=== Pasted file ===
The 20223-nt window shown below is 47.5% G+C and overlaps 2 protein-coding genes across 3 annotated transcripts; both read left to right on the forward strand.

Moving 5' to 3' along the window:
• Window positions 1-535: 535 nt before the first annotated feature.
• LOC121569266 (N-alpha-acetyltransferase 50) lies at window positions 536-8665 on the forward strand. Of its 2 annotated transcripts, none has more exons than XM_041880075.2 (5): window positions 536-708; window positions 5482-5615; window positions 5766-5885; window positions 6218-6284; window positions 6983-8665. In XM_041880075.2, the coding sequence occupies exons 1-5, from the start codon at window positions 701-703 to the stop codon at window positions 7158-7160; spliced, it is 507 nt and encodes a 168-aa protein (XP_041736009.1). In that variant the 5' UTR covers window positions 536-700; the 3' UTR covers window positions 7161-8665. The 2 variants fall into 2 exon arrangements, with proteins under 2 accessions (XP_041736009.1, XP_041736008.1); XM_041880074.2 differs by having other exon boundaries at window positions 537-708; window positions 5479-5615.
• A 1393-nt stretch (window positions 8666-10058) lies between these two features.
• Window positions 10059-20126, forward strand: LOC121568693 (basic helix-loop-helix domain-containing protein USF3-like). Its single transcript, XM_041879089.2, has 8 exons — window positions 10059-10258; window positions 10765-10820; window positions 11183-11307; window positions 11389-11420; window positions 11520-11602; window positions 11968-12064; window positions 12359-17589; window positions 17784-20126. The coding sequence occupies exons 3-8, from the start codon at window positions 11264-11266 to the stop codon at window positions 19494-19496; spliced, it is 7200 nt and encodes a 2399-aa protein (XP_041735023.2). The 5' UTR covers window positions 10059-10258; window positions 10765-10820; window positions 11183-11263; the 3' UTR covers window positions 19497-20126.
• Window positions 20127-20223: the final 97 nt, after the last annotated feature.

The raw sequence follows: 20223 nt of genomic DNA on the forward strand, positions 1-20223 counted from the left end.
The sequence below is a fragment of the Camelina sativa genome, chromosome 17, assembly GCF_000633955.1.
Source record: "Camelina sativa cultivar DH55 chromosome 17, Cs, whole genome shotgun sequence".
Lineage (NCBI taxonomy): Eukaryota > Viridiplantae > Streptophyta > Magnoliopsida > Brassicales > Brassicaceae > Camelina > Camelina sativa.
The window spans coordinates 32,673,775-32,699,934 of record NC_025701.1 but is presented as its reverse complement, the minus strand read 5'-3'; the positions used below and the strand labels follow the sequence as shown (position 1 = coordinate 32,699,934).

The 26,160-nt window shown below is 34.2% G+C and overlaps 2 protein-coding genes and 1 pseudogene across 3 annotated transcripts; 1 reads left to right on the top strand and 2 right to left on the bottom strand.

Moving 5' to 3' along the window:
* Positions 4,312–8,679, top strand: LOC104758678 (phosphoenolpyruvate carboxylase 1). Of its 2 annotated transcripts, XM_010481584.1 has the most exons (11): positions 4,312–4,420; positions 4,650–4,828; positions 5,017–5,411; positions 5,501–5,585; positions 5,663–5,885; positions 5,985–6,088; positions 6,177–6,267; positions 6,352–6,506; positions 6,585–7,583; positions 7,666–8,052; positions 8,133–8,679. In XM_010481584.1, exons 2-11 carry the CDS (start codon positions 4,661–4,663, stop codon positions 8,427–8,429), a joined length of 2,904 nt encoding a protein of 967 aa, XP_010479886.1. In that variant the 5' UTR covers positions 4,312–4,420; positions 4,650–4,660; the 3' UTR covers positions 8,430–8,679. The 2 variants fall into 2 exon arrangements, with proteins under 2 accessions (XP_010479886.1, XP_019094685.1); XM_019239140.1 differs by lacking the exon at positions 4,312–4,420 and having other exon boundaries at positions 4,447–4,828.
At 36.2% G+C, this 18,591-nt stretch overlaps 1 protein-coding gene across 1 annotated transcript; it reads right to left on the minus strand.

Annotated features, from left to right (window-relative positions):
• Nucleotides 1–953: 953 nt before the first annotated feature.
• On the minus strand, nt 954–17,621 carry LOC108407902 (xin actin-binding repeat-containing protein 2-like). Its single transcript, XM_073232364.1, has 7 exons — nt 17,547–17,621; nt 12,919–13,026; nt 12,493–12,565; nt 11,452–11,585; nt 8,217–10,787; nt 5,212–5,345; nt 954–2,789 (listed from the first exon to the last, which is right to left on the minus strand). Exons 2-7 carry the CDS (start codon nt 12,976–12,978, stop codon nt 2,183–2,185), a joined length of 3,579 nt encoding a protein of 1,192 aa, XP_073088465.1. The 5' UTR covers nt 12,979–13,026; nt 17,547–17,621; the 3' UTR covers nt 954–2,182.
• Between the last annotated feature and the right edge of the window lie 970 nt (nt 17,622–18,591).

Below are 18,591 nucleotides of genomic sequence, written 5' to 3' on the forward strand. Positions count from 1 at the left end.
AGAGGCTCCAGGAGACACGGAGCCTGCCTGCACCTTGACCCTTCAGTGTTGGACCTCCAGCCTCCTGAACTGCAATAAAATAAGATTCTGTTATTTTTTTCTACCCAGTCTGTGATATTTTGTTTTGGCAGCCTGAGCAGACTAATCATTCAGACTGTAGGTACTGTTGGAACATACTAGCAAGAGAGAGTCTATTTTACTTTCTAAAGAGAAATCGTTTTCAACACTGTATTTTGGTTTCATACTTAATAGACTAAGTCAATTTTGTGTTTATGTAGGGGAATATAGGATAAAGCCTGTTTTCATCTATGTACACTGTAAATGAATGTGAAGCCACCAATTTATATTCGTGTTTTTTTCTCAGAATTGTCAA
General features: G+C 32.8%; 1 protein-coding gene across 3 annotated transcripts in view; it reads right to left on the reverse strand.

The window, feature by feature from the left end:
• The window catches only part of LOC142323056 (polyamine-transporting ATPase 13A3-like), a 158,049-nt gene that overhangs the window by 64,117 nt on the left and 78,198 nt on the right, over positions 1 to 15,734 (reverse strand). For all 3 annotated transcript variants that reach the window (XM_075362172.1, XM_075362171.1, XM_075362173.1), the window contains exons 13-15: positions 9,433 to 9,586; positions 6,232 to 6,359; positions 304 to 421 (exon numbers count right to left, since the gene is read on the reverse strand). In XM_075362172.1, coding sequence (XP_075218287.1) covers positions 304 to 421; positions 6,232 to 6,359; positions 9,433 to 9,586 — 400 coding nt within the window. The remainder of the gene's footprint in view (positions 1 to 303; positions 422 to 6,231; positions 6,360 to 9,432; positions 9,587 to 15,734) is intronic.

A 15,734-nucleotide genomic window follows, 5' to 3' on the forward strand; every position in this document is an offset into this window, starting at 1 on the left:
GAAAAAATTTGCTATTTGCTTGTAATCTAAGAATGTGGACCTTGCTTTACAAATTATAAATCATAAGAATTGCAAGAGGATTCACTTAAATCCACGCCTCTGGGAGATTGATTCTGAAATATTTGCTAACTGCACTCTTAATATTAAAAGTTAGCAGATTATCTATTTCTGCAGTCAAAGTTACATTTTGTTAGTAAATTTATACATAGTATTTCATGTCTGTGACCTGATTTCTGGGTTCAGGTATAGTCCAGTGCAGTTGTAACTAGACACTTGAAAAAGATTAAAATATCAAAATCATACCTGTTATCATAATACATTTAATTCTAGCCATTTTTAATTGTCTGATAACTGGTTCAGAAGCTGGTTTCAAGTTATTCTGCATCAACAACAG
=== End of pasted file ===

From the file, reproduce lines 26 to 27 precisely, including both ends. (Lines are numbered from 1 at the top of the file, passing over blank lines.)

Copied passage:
A 15,734-nucleotide genomic window follows, 5' to 3' on the forward strand; every position in this document is an offset into this window, starting at 1 on the left:
GAAAAAATTTGCTATTTGCTTGTAATCTAAGAATGTGGACCTTGCTTTACAAATTATAAATCATAAGAATTGCAAGAGGATTCACTTAAATCCACGCCTCTGGGAGATTGATTCTGAAATATTTGCTAACTGCACTCTTAATATTAAAAGTTAGCAGATTATCTATTTCTGCAGTCAAAGTTACATTTTGTTAGTAAATTTATACATAGTATTTCATGTCTGTGACCTGATTTCTGGGTTCAGGTATAGTCCAGTGCAGTTGTAACTAGACACTTGAAAAAGATTAAAATATCAAAATCATACCTGTTATCATAATACATTTAATTCTAGCCATTTTTAATTGTCTGATAACTGGTTCAGAAGCTGGTTTCAAGTTATTCTGCATCAACAACAG